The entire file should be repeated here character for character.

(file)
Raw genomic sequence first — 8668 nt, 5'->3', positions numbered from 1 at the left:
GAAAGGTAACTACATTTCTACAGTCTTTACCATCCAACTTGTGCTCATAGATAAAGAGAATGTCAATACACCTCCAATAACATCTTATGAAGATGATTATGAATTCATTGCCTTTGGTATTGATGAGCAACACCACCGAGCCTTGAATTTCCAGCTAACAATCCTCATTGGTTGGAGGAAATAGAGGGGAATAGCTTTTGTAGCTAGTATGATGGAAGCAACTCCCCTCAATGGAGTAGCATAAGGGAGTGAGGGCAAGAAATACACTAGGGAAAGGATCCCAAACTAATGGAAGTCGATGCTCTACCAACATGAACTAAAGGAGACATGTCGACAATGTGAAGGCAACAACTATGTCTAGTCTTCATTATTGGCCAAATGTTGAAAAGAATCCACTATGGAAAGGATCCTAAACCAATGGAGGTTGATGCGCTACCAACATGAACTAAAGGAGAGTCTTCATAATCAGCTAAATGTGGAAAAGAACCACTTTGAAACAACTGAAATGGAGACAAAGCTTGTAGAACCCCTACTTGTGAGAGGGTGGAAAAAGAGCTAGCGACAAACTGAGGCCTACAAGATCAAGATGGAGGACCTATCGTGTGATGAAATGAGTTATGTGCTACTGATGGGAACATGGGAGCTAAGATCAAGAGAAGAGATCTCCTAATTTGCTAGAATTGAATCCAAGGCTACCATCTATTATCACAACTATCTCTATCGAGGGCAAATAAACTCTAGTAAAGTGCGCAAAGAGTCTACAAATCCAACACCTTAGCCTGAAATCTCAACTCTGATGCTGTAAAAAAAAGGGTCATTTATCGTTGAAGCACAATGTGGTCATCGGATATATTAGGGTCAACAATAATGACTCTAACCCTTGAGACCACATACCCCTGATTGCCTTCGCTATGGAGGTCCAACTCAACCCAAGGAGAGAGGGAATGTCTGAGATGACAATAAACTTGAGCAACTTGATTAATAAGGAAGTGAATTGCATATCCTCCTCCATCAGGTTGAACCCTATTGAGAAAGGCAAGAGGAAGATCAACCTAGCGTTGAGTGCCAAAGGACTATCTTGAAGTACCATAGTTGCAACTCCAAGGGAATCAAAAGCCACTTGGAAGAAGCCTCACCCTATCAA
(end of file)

Raw genomic sequence first — 8668 nt, 5'->3', positions numbered from 1 at the left:
GAAAGGTAACTACATTTCTACAGTCTTTACCATCCAACTTGTGCTCATAGATAAAGAGAATGTCAATACACCTCCAATAACATCTTATGAAGATGATTATGAATTCATTGCCTTTGGTATTGATGAGCAACACCACCGAGCCTTGAATTTCCAGCTAACAATCCTCATTGGTTGGAGGAAATAGAGGGGAATAGCTTTTGTAGCTAGTATGATGGAAGCAACTCCCCTCAATGGAGTAGCATAAGGGAGTGAGGGCAAGAAATACACTAGGGAAAGGATCCCAAACTAATGGAAGTCGATGCTCTACCAACATGAACTAAAGGAGACATGTCGACAATGTGAAGGCAACAACTATGTCTAGTCTTCATTATTGGCCAAATGTTGAAAAGAATCCACTATGGAAAGGATCCTAAACCAATGGAGGTTGATGCGCTACCAACATGAACTAAAGGAGAGTCTTCATAATCAGCTAAATGTGGAAAAGAACCACTTTGAAACAACTGAAATGGAGACAAAGCTTGTAGAACCCCTACTTGTGAGAGGGTGGAAAAAGAGCTAGCGACAAACTGAGGCCTACAAGATCAAGATGGAGGACCTATCGTGTGATGAAATGAGTTATGTGCTACTGATGGGAACATGGGAGCTAAGATCAAGAGAAGAGATCTCCTAATTTGCTAGAATTGAATCCAAGGCTACCATCTATTATCACAACTATCTCTATCGAGGGCAAATAAACTCTAGTAAAGTGCGCAAAGAGTCTACAAATCCAACACCTTAGCCTGAAATCTCAACTCTGATGCTGTAAAAAAAAGGGTCATTTATCGTTGAAGCACAATGTGGTCATCGGATATATTAGGGTCAACAATAATGACTCTAACCCTTGAGACCACATACCCCTGATTGCCTTCGCTATGGAGGTCCAACTCAACCCAAGGAGAGAGGGAATGTCTGAGATGACAATAAACTTGAGCAACTTGATTAATAAGGAAGTGAATTGCATATCCTCCTCCATCAGGTTGAACCCTATTGAGAAAGGCAAGAGGAAGATCAACCTAGCGTTGAGTGCCAAAGGACTATCTTGAAGTACCATAGTTGCAACTCCAAGGGAATCAAAAGCCACTTGGAAGAAGCCTCACCCTATCAA